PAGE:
(1) Bylaws are those rules and regulations pertaining to organization (including officers, major committees, and other agencies authorized to conduct business in and for the Senate), duties of said officers or agencies, and other such matters as may be specifically required by the Constitution and its amendments.

(2) Rules of Order are such rules and regulations concerning parliamentary procedures not covered in Robert's Rules of Order (Revised) or direct amendments thereof.

(3) Standing Rules are those rules and regulations which cover all other matters pertaining to the conduct of the business of the Senate. (Robert's Rules of Order provides for such temporary changes of procedure.)

b. Amendment Procedures

(1) Bylaws shall be amended by presentation of the text of the proposed amendment at one meeting and approval by an affirmative vote of a majority of those present at the next regularly called meeting.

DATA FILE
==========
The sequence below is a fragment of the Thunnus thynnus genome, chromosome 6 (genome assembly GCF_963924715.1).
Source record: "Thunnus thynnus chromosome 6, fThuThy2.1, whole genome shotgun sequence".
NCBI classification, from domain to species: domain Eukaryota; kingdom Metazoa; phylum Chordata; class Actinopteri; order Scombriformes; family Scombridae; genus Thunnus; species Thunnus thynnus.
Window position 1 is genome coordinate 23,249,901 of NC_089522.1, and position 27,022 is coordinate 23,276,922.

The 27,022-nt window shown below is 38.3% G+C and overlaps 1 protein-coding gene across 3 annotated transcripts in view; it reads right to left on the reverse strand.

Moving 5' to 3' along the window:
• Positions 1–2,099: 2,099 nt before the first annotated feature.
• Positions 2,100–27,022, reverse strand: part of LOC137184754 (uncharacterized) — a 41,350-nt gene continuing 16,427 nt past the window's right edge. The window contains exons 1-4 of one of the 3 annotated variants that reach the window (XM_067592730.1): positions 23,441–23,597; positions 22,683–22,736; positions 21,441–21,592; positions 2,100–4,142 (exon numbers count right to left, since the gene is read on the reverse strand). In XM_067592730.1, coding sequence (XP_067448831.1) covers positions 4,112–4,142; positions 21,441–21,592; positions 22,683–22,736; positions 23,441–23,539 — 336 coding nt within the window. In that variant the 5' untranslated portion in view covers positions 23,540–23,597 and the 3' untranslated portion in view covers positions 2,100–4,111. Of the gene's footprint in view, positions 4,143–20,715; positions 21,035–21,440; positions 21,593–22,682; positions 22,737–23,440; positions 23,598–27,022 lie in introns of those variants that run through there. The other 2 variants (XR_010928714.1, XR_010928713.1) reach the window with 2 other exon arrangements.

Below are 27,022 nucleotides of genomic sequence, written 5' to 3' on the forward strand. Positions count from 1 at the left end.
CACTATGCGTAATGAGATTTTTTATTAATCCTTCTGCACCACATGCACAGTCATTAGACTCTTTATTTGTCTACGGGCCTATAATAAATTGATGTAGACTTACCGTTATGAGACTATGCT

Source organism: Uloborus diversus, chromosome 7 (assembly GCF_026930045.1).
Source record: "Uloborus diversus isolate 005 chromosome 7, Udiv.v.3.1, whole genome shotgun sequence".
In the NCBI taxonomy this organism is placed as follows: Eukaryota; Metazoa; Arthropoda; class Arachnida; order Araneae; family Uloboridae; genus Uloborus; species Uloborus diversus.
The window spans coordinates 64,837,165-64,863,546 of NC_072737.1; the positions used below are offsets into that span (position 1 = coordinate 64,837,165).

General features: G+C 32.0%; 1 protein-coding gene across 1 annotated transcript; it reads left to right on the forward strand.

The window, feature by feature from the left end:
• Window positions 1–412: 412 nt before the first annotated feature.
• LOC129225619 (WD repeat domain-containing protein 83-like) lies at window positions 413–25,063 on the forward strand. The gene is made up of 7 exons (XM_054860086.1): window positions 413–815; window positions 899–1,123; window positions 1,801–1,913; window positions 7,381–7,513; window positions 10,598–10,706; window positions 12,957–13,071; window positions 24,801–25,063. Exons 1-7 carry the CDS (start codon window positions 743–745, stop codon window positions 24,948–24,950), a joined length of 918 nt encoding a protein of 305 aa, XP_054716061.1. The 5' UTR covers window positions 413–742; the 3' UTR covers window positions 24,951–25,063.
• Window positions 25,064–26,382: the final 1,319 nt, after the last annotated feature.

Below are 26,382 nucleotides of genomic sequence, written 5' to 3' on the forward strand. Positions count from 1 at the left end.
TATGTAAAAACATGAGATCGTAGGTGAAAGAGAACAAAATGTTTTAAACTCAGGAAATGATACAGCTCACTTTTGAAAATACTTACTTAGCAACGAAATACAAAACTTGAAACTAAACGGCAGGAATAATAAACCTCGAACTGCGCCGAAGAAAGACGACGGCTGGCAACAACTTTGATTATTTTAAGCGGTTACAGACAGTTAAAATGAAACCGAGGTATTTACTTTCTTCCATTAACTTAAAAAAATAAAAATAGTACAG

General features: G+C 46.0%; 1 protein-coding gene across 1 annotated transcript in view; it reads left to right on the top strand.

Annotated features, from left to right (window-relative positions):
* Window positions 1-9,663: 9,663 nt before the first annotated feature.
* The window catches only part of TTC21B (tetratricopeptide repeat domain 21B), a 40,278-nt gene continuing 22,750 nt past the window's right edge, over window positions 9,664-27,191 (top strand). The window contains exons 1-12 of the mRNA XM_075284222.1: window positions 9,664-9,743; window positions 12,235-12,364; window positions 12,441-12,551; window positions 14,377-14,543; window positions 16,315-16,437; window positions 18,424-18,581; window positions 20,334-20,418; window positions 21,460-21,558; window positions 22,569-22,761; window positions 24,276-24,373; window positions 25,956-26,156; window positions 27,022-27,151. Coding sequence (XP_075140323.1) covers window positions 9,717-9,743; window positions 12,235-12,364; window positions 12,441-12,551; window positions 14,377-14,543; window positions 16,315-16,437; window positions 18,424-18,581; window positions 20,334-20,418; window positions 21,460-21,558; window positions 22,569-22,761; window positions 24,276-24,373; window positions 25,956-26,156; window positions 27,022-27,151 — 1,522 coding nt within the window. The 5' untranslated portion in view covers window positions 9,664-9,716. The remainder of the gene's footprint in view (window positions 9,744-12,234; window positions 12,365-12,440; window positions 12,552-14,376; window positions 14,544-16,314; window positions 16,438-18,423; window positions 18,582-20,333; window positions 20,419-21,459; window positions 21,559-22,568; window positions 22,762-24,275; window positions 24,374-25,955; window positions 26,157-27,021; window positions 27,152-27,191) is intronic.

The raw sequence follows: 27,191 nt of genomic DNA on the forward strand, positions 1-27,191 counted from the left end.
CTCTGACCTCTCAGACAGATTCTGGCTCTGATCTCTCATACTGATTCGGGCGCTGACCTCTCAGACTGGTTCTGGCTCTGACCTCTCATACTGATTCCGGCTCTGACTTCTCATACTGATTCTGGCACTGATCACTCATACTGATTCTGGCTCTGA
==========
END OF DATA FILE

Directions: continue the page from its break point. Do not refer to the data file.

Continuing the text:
(2) Rules of Order shall be amended by presentation of the text of the proposed amendment at one meeting and approval by an affirmative vote of a majority of those present at the next regularly called meeting.

(3) Bylaws and Rules of Order may also be amended by prior written notice and by a two-thirds affirmative vote of those present at a regularly called meeting.

(4) Standing Rules shall be amended by affirmative vote of a majority of those present at a regularly called meeting.

Bylaw 2 Officers, Duties and Procedures for Nomination and Election

a. Officers

The Senate annually shall elect a Chair, Vice Chair, Secretary; and two Members-at-Large. These officers of the Senate shall serve until regularly succeeded.

b. Duties of the Officers

(1) The Chair shall preside at meetings of the Senate and the Executive Committee. He or she shall be responsible for communications with the faculties of the campuses colleges. He or she shall have the authority to convene regular and special meetings of the Senate. Requests for expenditures of State Funds in

connection with the Senate activities shall be subject to the approval of the Chair or his or her designee.

(2) The Vice Chair shall assume the duties of the Chair when the Chair is unable to serve. He or she shall be responsible for carrying out such other duties as may be delegated to him or her by the Senate, the Executive Committee, or the Chair.